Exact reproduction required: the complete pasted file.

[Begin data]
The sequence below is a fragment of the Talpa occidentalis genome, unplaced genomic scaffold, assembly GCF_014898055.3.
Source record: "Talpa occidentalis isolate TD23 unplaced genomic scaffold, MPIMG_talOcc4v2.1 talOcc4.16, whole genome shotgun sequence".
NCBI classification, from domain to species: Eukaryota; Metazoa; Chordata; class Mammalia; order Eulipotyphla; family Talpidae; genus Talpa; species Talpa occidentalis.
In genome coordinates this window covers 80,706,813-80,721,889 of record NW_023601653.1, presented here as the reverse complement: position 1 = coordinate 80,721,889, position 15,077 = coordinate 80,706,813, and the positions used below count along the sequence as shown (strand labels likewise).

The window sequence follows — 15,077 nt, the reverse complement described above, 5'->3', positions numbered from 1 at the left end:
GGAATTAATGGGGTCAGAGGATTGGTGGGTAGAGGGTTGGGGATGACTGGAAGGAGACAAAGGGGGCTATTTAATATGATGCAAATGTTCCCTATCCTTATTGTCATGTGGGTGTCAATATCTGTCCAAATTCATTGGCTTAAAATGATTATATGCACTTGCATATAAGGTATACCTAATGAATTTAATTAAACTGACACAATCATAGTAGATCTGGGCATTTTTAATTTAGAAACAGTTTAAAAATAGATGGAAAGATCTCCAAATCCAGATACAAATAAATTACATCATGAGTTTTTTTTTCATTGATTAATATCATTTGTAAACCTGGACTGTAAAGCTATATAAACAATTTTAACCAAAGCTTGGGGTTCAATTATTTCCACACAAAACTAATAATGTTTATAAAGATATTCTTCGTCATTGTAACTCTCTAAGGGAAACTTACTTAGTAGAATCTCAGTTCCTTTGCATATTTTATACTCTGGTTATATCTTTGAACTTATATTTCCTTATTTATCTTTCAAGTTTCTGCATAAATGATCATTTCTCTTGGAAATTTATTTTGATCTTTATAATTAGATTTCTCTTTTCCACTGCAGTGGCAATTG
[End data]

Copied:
The sequence below is a fragment of the Talpa occidentalis genome, unplaced genomic scaffold, assembly GCF_014898055.3.
Source record: "Talpa occidentalis isolate TD23 unplaced genomic scaffold, MPIMG_talOcc4v2.1 talOcc4.16, whole genome shotgun sequence".
NCBI classification, from domain to species: Eukaryota; Metazoa; Chordata; class Mammalia; order Eulipotyphla; family Talpidae; genus Talpa; species Talpa occidentalis.
In genome coordinates this window covers 80,706,813-80,721,889 of record NW_023601653.1, presented here as the reverse complement: position 1 = coordinate 80,721,889, position 15,077 = coordinate 80,706,813, and the positions used below count along the sequence as shown (strand labels likewise).

The window sequence follows — 15,077 nt, the reverse complement described above, 5'->3', positions numbered from 1 at the left end:
GGAATTAATGGGGTCAGAGGATTGGTGGGTAGAGGGTTGGGGATGACTGGAAGGAGACAAAGGGGGCTATTTAATATGATGCAAATGTTCCCTATCCTTATTGTCATGTGGGTGTCAATATCTGTCCAAATTCATTGGCTTAAAATGATTATATGCACTTGCATATAAGGTATACCTAATGAATTTAATTAAACTGACACAATCATAGTAGATCTGGGCATTTTTAATTTAGAAACAGTTTAAAAATAGATGGAAAGATCTCCAAATCCAGATACAAATAAATTACATCATGAGTTTTTTTTTCATTGATTAATATCATTTGTAAACCTGGACTGTAAAGCTATATAAACAATTTTAACCAAAGCTTGGGGTTCAATTATTTCCACACAAAACTAATAATGTTTATAAAGATATTCTTCGTCATTGTAACTCTCTAAGGGAAACTTACTTAGTAGAATCTCAGTTCCTTTGCATATTTTATACTCTGGTTATATCTTTGAACTTATATTTCCTTATTTATCTTTCAAGTTTCTGCATAAATGATCATTTCTCTTGGAAATTTATTTTGATCTTTATAATTAGATTTCTCTTTTCCACTGCAGTGGCAATTG